Meditation Misconceptions

Meditation Misconceptions

If you’re contemplating ancient philosophy and engaging in a lifestyle encompassing compassionate behavior, self-improvement, and striving to understand the nature of reality, then my hat is off to you.

Those topics and life focuses are not of interest to everyone, especially those who are very young. It indicates a high level of thinking to contemplate the source and origin of creation. Many think along those lines, but among those in their younger years it’s common to misunderstand philosophy and scientific information pertaining to those types of things.

We certainly haven’t been conditioned in the modern world to contemplate such matters. We are raised in a highly competitive society with idols and superstars as our heroes. We grow up in a society where people are valued by their money, possessions, and beauty. We’ve made progress over many, many generations, and although we’ve become quite civilized we’re still influenced by systems and ways of thinking that cause us to struggle needlessly.

One issue is that it’s easy to misinterpret certain ancestral teachings because they were written in different languages and some of their verbiage and tenets are such that they don’t translate well into English.

The word “attachment” is often misunderstood. Sometimes it’s difficult, at least until we get older, to discern the difference between attachments that lead us to struggle and suffer and attachments that bring us peace. There can be attachments that we have to physical objects outside of our body (including people) and there can be attachments to mental concepts. Such concepts that we can become attached to include feelings, definitions, and judgments. The trick is to form attachments to the right mental concepts, and deciding right from wrong requires proper judgment.

Of course we only want to form attachments to things that benefit ourselves, our loved ones, and those around us. Some believe that being enlightened and fully conscious necessitates that we place judgments on nothing, but doing so would make it impossible to live in the material world. But we can exercise the right judgment on events, things, and thoughts, and it will take practice, learning, and discipline on our part to learn how to do so.

The greatest masters who live in the most peaceful places and who have lived pristine, compassionate lives have attachments of all kinds. But they have tremendous balance in their minds: They live their lives in such a way that they won’t cause themselves unnecessary distractions.

They are not archaic people—in many ways they are among the most progressive thinkers. I believe this to be the case because I think that in future generations mankind will evolve so as to not become distracted from the nature of truth and the nature of light.

It’s hard to envision this now. This is because we don’t live in an age of light; we live in an age in which we are emerging from many forms of darkness. One such form of darkness is our lack of concern for the earth. Humanity should care for the planet as a collective organism, applying technology, communication, education, and passion to solving our environmental problems. Clearly, we’re not there yet.

I believe that it’s a form of darkness that humanity can’t collectively see that large-scale killing of animals for our survival in this day and age isn’t necessary. We have the ability to create synthetic materials for warmth and shelter and highly developed transportation networks to provide access to all types of plant-based food to most of the people on the planet.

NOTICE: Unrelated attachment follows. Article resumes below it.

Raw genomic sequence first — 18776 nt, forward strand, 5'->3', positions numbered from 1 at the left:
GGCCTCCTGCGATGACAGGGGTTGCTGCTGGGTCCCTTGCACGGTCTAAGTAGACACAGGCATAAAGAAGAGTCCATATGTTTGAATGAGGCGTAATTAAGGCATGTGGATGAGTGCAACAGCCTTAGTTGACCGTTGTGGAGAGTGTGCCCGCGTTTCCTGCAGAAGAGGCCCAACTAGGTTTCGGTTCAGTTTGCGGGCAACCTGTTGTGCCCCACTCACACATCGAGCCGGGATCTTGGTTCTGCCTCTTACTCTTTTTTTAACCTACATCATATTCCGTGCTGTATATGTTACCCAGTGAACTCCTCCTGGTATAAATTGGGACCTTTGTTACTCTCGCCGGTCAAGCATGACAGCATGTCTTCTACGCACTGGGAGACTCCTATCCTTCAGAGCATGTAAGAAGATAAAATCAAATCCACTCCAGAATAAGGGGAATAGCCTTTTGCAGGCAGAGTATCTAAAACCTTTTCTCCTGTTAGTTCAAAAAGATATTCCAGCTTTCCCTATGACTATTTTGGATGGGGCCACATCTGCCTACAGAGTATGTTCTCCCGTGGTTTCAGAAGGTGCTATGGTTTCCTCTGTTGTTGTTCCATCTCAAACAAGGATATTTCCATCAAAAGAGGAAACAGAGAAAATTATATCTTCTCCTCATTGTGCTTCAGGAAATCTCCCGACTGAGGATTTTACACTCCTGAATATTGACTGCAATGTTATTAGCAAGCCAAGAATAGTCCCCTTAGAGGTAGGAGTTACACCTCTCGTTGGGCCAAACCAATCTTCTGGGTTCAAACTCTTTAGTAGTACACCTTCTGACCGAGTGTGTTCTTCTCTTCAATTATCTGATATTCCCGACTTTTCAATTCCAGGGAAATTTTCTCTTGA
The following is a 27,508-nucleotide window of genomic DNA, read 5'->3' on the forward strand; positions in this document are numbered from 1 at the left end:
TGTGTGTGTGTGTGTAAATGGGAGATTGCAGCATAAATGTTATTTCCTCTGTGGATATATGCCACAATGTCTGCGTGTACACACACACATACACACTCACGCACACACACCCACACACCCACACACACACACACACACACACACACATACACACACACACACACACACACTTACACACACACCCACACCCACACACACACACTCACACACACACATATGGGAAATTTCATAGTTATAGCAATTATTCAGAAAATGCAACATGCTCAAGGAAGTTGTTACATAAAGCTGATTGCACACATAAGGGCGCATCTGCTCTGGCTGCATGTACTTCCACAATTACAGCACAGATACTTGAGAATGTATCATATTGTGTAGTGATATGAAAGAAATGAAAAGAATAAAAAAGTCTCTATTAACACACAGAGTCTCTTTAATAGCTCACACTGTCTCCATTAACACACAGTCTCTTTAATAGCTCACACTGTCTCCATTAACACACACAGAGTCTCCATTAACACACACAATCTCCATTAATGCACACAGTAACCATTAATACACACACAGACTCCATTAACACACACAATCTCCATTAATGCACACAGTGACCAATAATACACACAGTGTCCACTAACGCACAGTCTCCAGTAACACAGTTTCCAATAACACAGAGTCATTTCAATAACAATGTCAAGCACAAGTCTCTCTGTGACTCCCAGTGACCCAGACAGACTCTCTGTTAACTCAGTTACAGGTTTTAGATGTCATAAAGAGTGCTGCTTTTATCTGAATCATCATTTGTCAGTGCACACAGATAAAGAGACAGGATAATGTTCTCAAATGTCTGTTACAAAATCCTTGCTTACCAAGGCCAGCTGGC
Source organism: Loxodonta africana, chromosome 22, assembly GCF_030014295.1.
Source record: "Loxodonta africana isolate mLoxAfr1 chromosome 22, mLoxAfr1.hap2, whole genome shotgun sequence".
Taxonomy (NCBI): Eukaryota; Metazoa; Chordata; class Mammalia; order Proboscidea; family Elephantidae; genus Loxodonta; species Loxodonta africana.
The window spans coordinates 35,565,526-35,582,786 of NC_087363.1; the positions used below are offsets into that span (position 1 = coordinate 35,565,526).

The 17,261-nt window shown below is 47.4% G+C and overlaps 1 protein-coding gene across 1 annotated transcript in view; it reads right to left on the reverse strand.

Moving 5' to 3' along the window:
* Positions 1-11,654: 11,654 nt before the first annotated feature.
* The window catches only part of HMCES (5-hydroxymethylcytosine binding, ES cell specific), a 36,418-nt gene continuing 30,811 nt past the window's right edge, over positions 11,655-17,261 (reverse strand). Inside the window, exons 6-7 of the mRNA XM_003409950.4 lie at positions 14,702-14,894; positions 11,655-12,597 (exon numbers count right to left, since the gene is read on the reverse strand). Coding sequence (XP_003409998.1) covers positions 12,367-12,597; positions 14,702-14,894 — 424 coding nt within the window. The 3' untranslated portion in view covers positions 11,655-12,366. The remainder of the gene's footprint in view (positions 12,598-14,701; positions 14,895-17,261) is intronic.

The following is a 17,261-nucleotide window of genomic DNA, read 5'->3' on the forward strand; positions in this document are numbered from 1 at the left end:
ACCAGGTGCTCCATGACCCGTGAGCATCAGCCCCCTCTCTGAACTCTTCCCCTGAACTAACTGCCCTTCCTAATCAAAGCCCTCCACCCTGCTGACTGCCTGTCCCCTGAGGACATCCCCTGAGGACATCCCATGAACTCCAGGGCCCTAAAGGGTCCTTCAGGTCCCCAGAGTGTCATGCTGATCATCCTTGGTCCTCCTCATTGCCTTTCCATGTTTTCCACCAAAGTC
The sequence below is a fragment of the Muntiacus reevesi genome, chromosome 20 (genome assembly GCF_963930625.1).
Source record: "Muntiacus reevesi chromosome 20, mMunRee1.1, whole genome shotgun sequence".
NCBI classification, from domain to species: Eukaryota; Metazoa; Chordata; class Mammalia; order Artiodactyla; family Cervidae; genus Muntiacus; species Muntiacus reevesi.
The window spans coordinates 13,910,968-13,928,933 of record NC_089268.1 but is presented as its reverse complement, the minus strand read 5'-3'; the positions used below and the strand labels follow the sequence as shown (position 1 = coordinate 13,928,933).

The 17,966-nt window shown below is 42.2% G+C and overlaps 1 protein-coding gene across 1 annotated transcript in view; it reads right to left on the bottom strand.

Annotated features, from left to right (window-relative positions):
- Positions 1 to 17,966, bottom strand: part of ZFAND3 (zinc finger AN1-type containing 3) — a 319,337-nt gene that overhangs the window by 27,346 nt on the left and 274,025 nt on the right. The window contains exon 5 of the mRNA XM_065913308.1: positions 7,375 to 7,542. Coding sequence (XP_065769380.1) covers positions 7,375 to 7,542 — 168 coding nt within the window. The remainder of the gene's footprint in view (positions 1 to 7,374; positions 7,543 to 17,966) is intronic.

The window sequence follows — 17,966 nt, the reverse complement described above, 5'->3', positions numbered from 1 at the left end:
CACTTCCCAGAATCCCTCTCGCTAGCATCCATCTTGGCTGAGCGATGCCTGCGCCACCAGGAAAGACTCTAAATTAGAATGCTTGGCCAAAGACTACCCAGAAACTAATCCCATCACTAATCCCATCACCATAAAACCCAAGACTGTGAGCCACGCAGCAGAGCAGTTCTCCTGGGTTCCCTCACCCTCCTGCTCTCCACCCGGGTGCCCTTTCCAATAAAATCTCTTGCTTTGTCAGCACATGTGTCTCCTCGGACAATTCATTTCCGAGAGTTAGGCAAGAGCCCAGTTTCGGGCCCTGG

The fact that most people experience mental and emotional suffering is clearly evidence that we are in an age of darkness. Improper child rearing is a primary cause of this. Many people know how to properly care for their young, but others are blind to the effects that errors in parenting have on their own offspring and have had on their own development. Overall, there aren’t enough people that understand how to keep a child’s mind innocent and pure and free from trauma, abuse, and torture. It’s crucial that we change this unfortunate global situation.

I believe that time would change the state of darkness that humanity now finds itself in. The question is, will humanity run out of time before that change occurs?

I’m not seeking to depress you by posing that question. Rather I’m hoping that it will motivate you to change. You can change, and you can help others change. You can develop a nonviolent attitude, you can become a healer, and you can teach people great things about life, faith, and peace.

I believe that the memories that you put into your consciousness when you perish will go back into humanity’s collective consciousness through complicated energetic shift changes and transfers. If you will change the mind of someone, that person will change the mind of someone else, and the conscious experience that you have may find its way into the genetic material of our future brothers and sisters. In that way, positive change will happen one day.

This doesn’t mean that the future will be perfect. I find it hard to believe that there could ever be a perfect creature, because I don’t believe that enough time will transpire for that to happen. And the other thing is that in natural progressions there is always room for potential improvement, so the definition of perfection can change over time.

Everything is a work in progress; that is the nature of the universe and it’s a universal truth. I’ve received teachings from many brilliant masters. I asked a number of them what universal truths existed that went beyond subjective truth. One of them told me that the primary truth in all of the natural world is that everything is constantly progressing and improving. Even if it seems as though something is taking a step backwards, there’s progress in the universe at all times. The universe finds better ways to create matter and to find structure and order, and it’s been changing since the beginning of time.

I am extremely interested in philosophy, but I disagree very strongly with those who claim that everything in the universe is an illusion and that nothing is really happening. That is sheer nonsense.

I believe in obeying the laws of nature. By doing so one can experience goodness and life and avoid negative consequences. And I personally don’t believe that it’s necessary to live a life of harmony with nature and with fellow humans for the purpose of avoiding punishment from a divine creator. One should live a life of love in appreciation for those we share the planet with, and for the planet itself, rather than living in fear of retribution for misdeeds.